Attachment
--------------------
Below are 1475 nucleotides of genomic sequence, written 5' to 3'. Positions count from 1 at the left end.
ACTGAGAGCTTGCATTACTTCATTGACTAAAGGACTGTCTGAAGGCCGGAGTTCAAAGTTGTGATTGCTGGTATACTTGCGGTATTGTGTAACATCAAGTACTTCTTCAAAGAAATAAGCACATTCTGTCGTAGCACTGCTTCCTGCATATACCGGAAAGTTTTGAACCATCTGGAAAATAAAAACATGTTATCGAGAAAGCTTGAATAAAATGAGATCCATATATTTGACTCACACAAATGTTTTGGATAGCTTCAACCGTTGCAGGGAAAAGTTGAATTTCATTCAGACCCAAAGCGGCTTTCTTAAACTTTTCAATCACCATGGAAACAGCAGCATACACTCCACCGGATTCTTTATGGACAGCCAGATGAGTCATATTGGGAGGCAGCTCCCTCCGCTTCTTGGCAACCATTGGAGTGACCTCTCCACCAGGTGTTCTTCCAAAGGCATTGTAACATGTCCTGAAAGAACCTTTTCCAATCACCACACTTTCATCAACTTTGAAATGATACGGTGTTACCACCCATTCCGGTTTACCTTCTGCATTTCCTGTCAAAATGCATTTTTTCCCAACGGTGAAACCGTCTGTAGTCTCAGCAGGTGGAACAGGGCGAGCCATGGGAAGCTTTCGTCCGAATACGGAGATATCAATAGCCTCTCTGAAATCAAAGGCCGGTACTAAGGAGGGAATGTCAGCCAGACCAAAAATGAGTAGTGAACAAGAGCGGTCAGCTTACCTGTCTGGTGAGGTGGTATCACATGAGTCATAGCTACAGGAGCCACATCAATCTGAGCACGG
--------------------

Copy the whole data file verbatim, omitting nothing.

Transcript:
Below are 1475 nucleotides of genomic sequence, written 5' to 3'. Positions count from 1 at the left end.
ACTGAGAGCTTGCATTACTTCATTGACTAAAGGACTGTCTGAAGGCCGGAGTTCAAAGTTGTGATTGCTGGTATACTTGCGGTATTGTGTAACATCAAGTACTTCTTCAAAGAAATAAGCACATTCTGTCGTAGCACTGCTTCCTGCATATACCGGAAAGTTTTGAACCATCTGGAAAATAAAAACATGTTATCGAGAAAGCTTGAATAAAATGAGATCCATATATTTGACTCACACAAATGTTTTGGATAGCTTCAACCGTTGCAGGGAAAAGTTGAATTTCATTCAGACCCAAAGCGGCTTTCTTAAACTTTTCAATCACCATGGAAACAGCAGCATACACTCCACCGGATTCTTTATGGACAGCCAGATGAGTCATATTGGGAGGCAGCTCCCTCCGCTTCTTGGCAACCATTGGAGTGACCTCTCCACCAGGTGTTCTTCCAAAGGCATTGTAACATGTCCTGAAAGAACCTTTTCCAATCACCACACTTTCATCAACTTTGAAATGATACGGTGTTACCACCCATTCCGGTTTACCTTCTGCATTTCCTGTCAAAATGCATTTTTTCCCAACGGTGAAACCGTCTGTAGTCTCAGCAGGTGGAACAGGGCGAGCCATGGGAAGCTTTCGTCCGAATACGGAGATATCAATAGCCTCTCTGAAATCAAAGGCCGGTACTAAGGAGGGAATGTCAGCCAGACCAAAAATGAGTAGTGAACAAGAGCGGTCAGCTTACCTGTCTGGTGAGGTGGTATCACATGAGTCATAGCTACAGGAGCCACATCAATCTGAGCACGG